Maximum runs taken off one ball has to be taken with a pinch of salt
By Kersi Meher-Homji
(as told to Bipin Dani).
Most level headed commentator gets excited and yells “It’s maximum” meaning it’s a six when Virender Sehwag, Adam Gilchrist, Garry Sobers, Chris Gayle, Herschelle Gibbs, Virat Kohli, Brendon McCullum, Vivian Richards, Rohit Sharma, Lokesh Rahul or David Warner jumps out and a sixer hits the sky.
When doing research on tall hitting in my book Six Appeal, I found that a hit for a six is not the maximum number of runs you can get with one hit. In the Super-8 competitions played in Malaysia and Australia in 1996, a hit over the boundary was awarded eight runs and not six. This was not at Test or first-class level. And of course there are overthrows resulting in eight or more runs off one hit at all levels.
When playing in a Governor’s Cup match in Malta on 28 May 1903, Lt-Col Philip Mitford ran 11 runs from one scoring shot, wrote Bill Frindall in Guinness Cricket Facts and Feats.
Reports on maximum runs taken off one ball has to be taken with a pinch of salt. According to Michael Jones in ESPNCricinfo, “Cricket has built up more than its fair share of urban legends over the years. Just as with any other subject, some of them are so far-fetched and easily proved false, it’s surprising that anyone could believe them at all.”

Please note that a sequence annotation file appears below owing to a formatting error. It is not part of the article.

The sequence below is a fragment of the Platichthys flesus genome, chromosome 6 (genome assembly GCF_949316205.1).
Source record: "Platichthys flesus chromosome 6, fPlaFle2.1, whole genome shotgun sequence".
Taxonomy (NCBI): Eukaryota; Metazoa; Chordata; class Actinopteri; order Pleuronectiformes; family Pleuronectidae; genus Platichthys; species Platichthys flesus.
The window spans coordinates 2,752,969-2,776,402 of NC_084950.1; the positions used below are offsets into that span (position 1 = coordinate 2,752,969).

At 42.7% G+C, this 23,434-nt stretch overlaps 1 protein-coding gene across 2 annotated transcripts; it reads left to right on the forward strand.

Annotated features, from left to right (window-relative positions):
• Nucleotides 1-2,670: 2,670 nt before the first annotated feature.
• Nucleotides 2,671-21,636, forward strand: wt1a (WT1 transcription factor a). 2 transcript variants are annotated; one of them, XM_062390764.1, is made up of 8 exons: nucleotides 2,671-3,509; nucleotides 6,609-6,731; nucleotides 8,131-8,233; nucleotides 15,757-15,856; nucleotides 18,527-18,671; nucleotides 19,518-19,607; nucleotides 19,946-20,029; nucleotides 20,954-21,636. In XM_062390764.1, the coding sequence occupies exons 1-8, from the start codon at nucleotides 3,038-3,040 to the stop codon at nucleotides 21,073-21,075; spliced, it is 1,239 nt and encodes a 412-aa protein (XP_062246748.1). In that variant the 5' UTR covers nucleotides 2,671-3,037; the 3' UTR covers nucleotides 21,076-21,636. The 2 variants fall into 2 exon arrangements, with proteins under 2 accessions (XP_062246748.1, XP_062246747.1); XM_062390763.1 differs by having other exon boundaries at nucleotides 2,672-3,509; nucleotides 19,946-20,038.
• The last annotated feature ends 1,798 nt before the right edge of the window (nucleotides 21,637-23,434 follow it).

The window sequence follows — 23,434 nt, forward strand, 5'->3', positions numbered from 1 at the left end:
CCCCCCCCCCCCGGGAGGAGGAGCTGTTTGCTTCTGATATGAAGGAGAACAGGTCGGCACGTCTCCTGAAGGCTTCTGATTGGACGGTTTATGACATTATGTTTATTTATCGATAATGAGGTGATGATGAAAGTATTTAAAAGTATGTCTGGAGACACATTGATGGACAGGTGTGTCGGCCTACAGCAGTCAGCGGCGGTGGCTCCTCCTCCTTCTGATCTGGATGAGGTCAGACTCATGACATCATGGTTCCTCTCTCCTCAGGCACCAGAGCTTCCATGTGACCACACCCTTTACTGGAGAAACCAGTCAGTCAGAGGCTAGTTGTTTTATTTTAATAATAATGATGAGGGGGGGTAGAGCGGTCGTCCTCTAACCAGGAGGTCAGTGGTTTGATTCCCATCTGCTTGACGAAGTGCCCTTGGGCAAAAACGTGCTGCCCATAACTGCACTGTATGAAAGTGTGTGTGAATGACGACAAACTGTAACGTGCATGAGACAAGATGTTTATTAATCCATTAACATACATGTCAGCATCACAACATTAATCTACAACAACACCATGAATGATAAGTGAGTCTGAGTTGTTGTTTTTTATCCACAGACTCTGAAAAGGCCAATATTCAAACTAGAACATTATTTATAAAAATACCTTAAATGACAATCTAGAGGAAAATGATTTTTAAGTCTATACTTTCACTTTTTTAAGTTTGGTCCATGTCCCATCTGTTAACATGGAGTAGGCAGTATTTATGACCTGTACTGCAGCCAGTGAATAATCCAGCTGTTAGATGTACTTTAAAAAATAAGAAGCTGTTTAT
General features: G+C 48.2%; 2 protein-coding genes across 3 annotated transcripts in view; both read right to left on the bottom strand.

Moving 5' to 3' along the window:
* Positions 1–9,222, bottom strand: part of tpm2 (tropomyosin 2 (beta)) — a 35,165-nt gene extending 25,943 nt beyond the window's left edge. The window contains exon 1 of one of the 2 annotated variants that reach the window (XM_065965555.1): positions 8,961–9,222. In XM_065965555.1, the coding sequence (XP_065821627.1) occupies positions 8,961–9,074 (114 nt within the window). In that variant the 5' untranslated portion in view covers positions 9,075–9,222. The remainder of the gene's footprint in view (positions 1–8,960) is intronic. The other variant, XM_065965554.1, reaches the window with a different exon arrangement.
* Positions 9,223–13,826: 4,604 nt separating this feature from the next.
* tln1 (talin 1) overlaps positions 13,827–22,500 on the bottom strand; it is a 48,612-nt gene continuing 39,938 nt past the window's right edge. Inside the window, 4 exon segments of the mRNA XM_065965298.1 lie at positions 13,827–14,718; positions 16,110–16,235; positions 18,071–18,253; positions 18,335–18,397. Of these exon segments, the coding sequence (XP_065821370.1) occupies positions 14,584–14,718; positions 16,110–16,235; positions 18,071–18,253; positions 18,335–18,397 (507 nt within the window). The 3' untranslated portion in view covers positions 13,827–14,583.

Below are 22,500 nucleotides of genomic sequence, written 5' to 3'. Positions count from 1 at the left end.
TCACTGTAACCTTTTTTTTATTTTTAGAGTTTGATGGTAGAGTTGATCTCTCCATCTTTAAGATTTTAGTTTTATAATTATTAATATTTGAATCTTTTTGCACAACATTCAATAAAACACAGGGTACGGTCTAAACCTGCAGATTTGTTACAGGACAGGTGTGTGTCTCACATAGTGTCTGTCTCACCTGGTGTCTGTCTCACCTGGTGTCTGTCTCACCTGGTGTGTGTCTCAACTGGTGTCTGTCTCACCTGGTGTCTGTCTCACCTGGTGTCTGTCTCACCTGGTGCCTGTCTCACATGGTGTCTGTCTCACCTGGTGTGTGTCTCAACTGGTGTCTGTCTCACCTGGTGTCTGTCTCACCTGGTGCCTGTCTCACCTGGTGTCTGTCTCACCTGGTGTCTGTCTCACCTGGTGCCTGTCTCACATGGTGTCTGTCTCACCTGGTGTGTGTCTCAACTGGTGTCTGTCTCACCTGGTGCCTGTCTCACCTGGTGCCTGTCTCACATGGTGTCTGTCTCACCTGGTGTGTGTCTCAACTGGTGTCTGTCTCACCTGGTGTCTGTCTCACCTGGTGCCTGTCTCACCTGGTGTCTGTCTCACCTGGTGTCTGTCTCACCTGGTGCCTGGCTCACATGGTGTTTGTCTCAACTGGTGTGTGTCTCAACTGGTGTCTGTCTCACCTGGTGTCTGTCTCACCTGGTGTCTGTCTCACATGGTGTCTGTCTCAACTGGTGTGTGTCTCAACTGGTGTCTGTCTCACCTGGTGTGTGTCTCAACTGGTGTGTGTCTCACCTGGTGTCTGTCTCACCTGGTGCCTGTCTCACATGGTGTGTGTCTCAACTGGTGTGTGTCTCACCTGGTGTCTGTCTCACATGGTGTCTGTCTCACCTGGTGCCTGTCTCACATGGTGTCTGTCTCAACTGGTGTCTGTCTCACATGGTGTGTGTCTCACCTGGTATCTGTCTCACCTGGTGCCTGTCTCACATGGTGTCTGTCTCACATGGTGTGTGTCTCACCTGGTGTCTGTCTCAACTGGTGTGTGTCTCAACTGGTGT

The story of a hit for 286 runs in 1893-94 has been repeated countless times over the years and is probably the most popular answer when the question of most runs off one ball comes up. But it appears to be a myth, nothing more than an invention of the Pall Mall Gazette.
Before 1910 in England, a hit over the fence counted only four runs in first-class and Test cricket. Only a huge hit right out of the ground (including the stands), which happened rarely, was awarded six runs. However, in Australia hits over the boundary line were credited with five runs and the batsman lost the strike.
The Australian team raised this point with its Board for the 1905-06 Test series and the Board decided that a hit over the boundary should count as six.
(The Author is a Cricket Historian and Researcher in Australia).